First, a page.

Biden says 'we have to abide' by Rittenhouse verdict

President Joe Biden told reporters Friday that “the jury system works” after he was asked about Kyle RIttenhouse being found not guilty on all charges stemming from a pair of fatal shootings in Wisconsin last year.

Biden was asked whether he stood by his “past comments equating him to white supremacy,” referring to a post by Biden on Twitter in 2020 criticizing his opponent for not condemning white supremacy that included a video that had an image of Rittenhouse.

“I stand by what the jury has concluded,” Biden said.

Biden, who was returning to White House after completing his physical Friday morning, told reporters he had not watched the trial and had just learned of the verdict, but “the jury system works and we have to abide by it.”

In a longer statement issued by the White House a short time later, Biden said, “While the verdict in Kenosha will leave many Americans feeling angry and concerned, myself included, we must acknowledge that the jury has spoken.”

He added that “I urge everyone to express their views peacefully, consistent with the rule of law. Violence and destruction of property have no place in our democracy.”

Rittenhouse, 18, had been charged with reckless homicide in the slaying of Joseph Rosenbaum, 36, and intentional homicide in the death of Anthony Huber, 26, on Aug. 25, 2020, during protests over the shooting days earlier of a Black man, Jacob Blake, by a white Kenosha police officer.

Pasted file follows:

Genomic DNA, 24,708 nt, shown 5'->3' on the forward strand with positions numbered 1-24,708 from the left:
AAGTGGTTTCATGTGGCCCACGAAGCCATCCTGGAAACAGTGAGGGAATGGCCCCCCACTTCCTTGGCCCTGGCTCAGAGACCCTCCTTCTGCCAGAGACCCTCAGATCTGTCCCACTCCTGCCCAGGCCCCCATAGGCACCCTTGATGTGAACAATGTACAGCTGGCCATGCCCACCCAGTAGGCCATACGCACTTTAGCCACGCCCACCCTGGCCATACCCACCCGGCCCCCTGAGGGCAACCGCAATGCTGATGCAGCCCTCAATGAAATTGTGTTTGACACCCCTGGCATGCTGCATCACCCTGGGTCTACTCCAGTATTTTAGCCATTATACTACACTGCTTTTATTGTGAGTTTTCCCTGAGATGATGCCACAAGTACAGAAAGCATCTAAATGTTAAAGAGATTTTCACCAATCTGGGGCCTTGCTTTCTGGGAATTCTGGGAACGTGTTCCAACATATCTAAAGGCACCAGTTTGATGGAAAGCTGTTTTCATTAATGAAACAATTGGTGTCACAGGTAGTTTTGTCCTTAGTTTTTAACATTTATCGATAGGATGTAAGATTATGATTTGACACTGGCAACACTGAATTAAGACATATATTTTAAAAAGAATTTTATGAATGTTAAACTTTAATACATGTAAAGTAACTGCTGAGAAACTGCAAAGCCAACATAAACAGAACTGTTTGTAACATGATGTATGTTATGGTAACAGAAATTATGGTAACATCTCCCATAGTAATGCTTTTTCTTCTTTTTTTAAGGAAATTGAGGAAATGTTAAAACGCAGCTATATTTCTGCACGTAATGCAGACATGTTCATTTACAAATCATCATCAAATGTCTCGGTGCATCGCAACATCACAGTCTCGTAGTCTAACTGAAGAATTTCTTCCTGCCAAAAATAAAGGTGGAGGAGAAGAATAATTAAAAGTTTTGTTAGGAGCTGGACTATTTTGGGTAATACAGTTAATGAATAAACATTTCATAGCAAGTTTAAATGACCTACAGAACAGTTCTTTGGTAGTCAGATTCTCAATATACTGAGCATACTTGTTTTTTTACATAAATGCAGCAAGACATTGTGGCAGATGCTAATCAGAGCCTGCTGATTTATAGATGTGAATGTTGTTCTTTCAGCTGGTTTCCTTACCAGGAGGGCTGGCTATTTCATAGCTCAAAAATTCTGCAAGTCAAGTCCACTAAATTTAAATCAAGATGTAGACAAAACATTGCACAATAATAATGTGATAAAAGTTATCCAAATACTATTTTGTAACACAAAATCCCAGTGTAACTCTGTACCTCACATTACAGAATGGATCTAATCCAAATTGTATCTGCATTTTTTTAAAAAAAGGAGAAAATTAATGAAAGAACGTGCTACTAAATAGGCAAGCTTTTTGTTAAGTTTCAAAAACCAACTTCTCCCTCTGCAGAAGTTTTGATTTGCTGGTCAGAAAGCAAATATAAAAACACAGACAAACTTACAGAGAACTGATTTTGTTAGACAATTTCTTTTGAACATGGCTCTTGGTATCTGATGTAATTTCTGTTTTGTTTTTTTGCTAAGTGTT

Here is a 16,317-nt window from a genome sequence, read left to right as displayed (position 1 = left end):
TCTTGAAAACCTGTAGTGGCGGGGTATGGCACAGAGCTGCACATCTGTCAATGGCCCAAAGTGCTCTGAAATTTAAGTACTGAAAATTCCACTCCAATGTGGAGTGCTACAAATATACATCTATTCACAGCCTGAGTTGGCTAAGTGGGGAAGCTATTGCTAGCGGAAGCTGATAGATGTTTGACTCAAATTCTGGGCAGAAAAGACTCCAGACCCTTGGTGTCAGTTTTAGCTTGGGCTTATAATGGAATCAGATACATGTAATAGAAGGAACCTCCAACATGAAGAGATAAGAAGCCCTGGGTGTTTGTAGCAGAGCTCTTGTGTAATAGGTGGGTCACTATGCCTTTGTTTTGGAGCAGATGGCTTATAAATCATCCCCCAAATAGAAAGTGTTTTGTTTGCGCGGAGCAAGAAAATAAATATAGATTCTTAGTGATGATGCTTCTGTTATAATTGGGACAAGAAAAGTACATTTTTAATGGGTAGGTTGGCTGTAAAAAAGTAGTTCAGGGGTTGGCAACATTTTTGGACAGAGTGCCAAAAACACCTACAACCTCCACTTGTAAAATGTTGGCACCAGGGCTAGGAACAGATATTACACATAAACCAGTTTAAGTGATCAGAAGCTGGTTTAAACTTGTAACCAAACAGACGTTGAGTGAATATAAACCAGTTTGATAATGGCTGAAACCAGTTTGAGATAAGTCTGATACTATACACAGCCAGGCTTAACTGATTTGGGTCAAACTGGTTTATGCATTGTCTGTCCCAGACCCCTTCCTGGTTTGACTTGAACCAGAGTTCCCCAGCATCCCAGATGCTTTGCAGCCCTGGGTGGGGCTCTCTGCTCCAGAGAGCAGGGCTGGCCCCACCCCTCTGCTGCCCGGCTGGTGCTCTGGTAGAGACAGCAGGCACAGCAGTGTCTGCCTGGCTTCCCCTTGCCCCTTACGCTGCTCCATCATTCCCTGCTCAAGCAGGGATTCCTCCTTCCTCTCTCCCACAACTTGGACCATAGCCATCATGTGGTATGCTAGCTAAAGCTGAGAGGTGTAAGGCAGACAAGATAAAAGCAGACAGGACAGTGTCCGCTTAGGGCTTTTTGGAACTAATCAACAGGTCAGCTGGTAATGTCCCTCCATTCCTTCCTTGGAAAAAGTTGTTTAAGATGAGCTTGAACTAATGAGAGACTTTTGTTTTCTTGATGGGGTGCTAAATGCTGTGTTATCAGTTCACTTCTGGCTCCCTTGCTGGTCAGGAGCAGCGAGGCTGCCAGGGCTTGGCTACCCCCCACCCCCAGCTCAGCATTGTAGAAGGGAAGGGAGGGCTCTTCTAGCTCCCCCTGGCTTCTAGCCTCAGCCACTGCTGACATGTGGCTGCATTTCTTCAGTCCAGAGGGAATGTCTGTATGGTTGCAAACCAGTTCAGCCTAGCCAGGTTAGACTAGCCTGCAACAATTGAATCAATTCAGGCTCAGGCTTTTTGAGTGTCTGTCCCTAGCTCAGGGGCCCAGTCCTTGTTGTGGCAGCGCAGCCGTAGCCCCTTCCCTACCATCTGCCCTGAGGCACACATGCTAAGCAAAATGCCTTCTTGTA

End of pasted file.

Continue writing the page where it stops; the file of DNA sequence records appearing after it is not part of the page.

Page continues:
The case had become politicized shortly after Rittenhouse’s arrest, as he was hailed as a hero in the right-wing media for taking action against protesters. Liberals have pointed to the case — where a white shooter was able to turn himself in to stand trial — as an example of the stark racial inequities in the justice system.

“What we are witnessing is a system functioning as designed and protecting those it was designed for,” Rep. Alexandria Ocasio-Cortez, D-N.Y., tweeted after the verdict. “My heart still breaks for the communities and families whose grief now compounds, and the countless others who will be denied and deprived in similar scenes across the country,” she wrote.

Rittenhouse’s case also became an issue during the 2020 presidential race, with then-President Donald Trump expressing sympathy for the teen.

Biden’s campaign used an image of Rittenhouse in a video centered around Trump’s debate answer about whether he would condemn white supremacists and militia groups who were getting violent at protests.

Rittenhouse’s mother Wendy Rittenhouse said the video “defamed” her son. “He is not a white supremacist. He is not a racist,” she told Fox News last week.

The judge presiding over the case, Bruce Schroeder, had urged jurors to put their personal politics aside ahead of deliberations, telling them to “pay no heed to the opinions of anyone, even the president of the United States, or the president before him.”

Sen. Ron Johnson, R-Wisc., hailed the jury’s finding and called for peace in his state.

“I believe justice has been served in the Kyle Rittenhouse trial. I hope everyone can accept the verdict, remain peaceful, and let the community of Kenosha heal and rebuild,” Johnson said in a statement.

Rep. Adam Kinzinger, R-Ill., called the verdict an opportunity for RIttenhouse “to turn his life around. I would certainly hope he does not become a prop for those who would like to abuse him for political gain then throw him out. I believe in redemption.”